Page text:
9 times out of 10 the servant in question will be tasked with delivering breakfast – on a silver tray, overflowing with Full-English goodies – to the bedroom of someone hideously wealthy (they’re usually hideous in other ways too).
The maid hums cheerfully as she climbs the stairs – perhaps thrilled with how well she’s folded the napkins or boiled the master/mistress’s eggs. She knocks smartly at the door, there’s no answer. Undeterred, she opens the door and walks in. There, inside the dimly-lit room, she discovers a scene of devastation – usually a toff murdered in some hopelessly impractical way, often involving an ancient druid dagger or cursed but priceless jewels.
It’s then that the maid must fulfill her function. There is only one thing she can do. Something she MUST do. Time and again, all maids in murder mysteries act in exactly the same way – it’s as if they’re contractually obliged.
The maid must:
- Repeat the name of the master/mistress/annoying house guest.
- Discover they are deceased.
- Drop the silver tray, allowing it’s entire contents to smash dramatically onto the Axminster.
- Clasp hands to their face and scream.
- This scream must be in two parts, so as to allow the camera to dramatically reframe from a wide shot to a close up of the maid’s face, between exclamations.
This done, the maid’s role in the mystery is over – bar a bit of evidence giving late in the second act.
If you imagine that scream – the two part, full-throat-ed, hands clasped to face, tonsils on display, monster – you’ll have a very near approximation of the reaction shared by siblings and I the day my parents decided to ban TV.
Around 30 years ago, my mum and dad got it into their heads that my family was consuming too much TV. As a result they decided, one memorable day, to completely ban the box.
To be fair to them, we probably did watch a little too much TV. The A-Team, Count Duckula, Knight Rider, Danger Mouse, Grange Hill and many other shows from the period were the soundtrack to much of my childhood – playing in the background as the milestones of life were passed. But was this a bad thing? I’m still not sure. I know what I thought at the time. Banning TV was like my parents had decided to ban fun, to ban laughter, to ban everything I enjoyed. Without TV I felt like my world had retreated to black and white. The colour I lapped up, the excitement, the scope, the catalysts that fired my imagination all came through the machine in the corner.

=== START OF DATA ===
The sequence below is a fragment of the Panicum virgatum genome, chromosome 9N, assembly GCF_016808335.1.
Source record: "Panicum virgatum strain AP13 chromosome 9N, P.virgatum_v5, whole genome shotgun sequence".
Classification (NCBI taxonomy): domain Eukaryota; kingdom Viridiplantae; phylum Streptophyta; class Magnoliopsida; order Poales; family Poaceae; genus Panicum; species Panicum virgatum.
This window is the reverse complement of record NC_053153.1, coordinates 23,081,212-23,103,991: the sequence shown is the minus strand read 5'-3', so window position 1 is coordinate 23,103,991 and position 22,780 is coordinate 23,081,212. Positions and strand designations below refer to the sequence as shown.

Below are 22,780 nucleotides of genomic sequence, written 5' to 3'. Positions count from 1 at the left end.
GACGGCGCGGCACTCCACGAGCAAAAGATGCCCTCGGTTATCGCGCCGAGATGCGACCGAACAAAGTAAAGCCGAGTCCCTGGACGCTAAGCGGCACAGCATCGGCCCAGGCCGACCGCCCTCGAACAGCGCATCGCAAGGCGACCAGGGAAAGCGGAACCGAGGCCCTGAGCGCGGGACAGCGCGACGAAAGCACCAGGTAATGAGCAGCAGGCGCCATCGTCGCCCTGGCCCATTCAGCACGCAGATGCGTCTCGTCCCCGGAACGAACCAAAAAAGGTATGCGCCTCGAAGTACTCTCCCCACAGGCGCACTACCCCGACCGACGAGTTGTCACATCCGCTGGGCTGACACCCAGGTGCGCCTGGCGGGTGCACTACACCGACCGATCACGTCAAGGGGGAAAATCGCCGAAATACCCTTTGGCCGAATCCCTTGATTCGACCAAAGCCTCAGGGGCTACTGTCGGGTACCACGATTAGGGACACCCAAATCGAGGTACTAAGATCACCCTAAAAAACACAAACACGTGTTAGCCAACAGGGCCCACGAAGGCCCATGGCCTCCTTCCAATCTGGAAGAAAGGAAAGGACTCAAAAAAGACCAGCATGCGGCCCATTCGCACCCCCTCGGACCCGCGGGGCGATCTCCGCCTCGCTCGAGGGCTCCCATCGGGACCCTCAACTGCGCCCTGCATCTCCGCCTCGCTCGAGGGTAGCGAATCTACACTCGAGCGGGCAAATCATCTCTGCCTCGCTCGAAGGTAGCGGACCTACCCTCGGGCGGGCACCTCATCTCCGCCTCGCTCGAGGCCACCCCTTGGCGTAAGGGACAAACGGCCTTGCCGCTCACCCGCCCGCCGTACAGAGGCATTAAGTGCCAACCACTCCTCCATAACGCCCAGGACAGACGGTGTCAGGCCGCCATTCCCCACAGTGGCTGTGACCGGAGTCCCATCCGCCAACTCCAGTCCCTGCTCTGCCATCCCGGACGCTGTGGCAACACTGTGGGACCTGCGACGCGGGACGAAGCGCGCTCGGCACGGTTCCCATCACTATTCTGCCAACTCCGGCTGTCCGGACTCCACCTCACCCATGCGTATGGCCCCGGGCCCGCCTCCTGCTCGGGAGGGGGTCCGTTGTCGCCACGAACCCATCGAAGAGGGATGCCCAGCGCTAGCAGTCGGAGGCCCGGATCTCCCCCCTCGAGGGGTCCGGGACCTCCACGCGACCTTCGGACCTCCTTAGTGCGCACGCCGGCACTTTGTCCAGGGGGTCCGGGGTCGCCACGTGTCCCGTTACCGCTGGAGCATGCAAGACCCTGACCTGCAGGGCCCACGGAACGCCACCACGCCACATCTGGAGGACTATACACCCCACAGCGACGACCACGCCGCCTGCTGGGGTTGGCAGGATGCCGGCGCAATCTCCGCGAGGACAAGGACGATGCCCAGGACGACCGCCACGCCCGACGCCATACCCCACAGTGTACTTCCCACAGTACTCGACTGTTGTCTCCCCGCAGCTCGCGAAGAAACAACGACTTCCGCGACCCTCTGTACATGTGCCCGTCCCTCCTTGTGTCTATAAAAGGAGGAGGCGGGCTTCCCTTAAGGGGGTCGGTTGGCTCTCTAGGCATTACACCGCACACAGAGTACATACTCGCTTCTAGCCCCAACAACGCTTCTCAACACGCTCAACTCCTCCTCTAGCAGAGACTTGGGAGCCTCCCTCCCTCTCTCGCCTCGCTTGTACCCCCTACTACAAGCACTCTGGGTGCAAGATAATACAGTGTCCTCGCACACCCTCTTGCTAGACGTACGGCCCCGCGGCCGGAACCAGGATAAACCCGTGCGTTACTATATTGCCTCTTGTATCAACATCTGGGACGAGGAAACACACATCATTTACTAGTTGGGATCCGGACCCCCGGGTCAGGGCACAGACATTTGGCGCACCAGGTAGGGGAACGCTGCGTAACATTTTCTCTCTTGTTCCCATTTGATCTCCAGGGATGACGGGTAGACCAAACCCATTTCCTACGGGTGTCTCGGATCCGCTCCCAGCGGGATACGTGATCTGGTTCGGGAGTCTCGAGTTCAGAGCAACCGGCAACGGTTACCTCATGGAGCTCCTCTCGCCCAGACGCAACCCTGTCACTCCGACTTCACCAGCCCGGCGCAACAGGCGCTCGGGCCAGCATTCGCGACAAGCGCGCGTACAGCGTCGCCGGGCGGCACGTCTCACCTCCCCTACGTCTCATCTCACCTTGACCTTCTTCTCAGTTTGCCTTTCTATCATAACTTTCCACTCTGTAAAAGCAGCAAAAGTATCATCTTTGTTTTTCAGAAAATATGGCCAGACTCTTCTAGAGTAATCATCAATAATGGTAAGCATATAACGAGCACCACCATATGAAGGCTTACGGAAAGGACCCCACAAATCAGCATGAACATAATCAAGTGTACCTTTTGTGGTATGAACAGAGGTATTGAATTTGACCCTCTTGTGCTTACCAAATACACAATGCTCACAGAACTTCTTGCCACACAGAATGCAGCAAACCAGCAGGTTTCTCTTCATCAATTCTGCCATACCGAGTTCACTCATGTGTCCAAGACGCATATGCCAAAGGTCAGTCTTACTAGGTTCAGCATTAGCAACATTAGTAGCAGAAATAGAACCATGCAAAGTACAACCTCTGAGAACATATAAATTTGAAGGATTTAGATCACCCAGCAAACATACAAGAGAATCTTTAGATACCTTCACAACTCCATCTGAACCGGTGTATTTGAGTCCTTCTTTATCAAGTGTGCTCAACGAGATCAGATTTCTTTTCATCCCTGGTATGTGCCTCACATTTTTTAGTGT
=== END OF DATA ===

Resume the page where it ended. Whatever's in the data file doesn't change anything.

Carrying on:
As a father, I now join many others in wondering how much TV my own son should be allowed to watch. Like my younger self, my little one would watch television all day if he we were allowed. He isn’t. But how much is too much? What type of an influence is TV upon children? Is it good or bad.
I remember his mother and I would discuss, in those oft-remembered (much missed) quiet relaxed evenings before our son was born, television’s role in our household. We’d pretty much decided that our offspring would never be sullied by exposure to the telly. Equally he’d never touch sugar, only eat organic and spend his life with well-thought through educationally relevant play.
What mugs we were!
Our level of naivety still amazes me. It’s amazing how pious prospective parents can be, before the reality of dealing with a little human actually hits. Today I’m sure that my son says ‘Teletubbies’ (at least) as often as he says ‘Mummy’ and definitely more than he shouts ‘Daddy’.
Are they an electronic babysitter?
You bet they are!
Is that a bad thing? I’m not sure. But it’s a reality. You see the thing that I’ve realised is that nobody on this planet has the energy to be focused on the needs of a child, who will ask (at least) 20 questions in every 60 second time period, for 16 hours a day. Anyone who tells you that they have that ability is a liar. Don’t trust them. Don’t lend them money!
I love children’s TV. Why? Primarily because it gives me 15 minutes to recharge my batteries, before the relentlessness of life with a toddler continues.
It reminds me of boxing. Many say it’s a cruel sport, that may well be true. Yet imagine how much crueler it would be if there weren’t breaks between the rounds, where the boxers can get themselves together and summon the energy to carry on. Kids TV is the parenting equivalent of sitting on a stool in the corner and spitting into a bucket – not a sentence I thought I’d ever write.
When people talk about healthy eating, they sweeten the blow by telling us that foods we actually like (all the goodies that are bad for us) can be consumed in small quantities as part of a healthy diet. For me it’s the same with TV, it’s fine as long as it’s part of a smorgasbord of activities for the little ones.
To be frank, I don’t feel TV did me any harm. My parents soon came to the same conclusion – rescinding their ban (I suspect to shut up our moaning). I probably watched more than would currently be recommended, but it fired my imagination. Something which has stayed with me for life. It gave me a strong shared cultural heritage with my peers – I still discuss shows I watched 30 years ago with my friends. It gave me ambition and the sense that anything was possible. In fact, I ended up working in children’s TV – but that’s another story.
One thing I’m very proud of is my son, as much as he loves to watch the telly, also loves books. He really can’t get enough of stories being read to him or studying the amazing pictures on the pages of his favourite titles.
It’s my hope, that in 40 years time, when he explains how maids’ discover bodies in murder mysteries, he’ll be telling the tale with detailed reference to the original Agatha Christie novels, not the TV adaptations.
There’s an ambition to be proud of…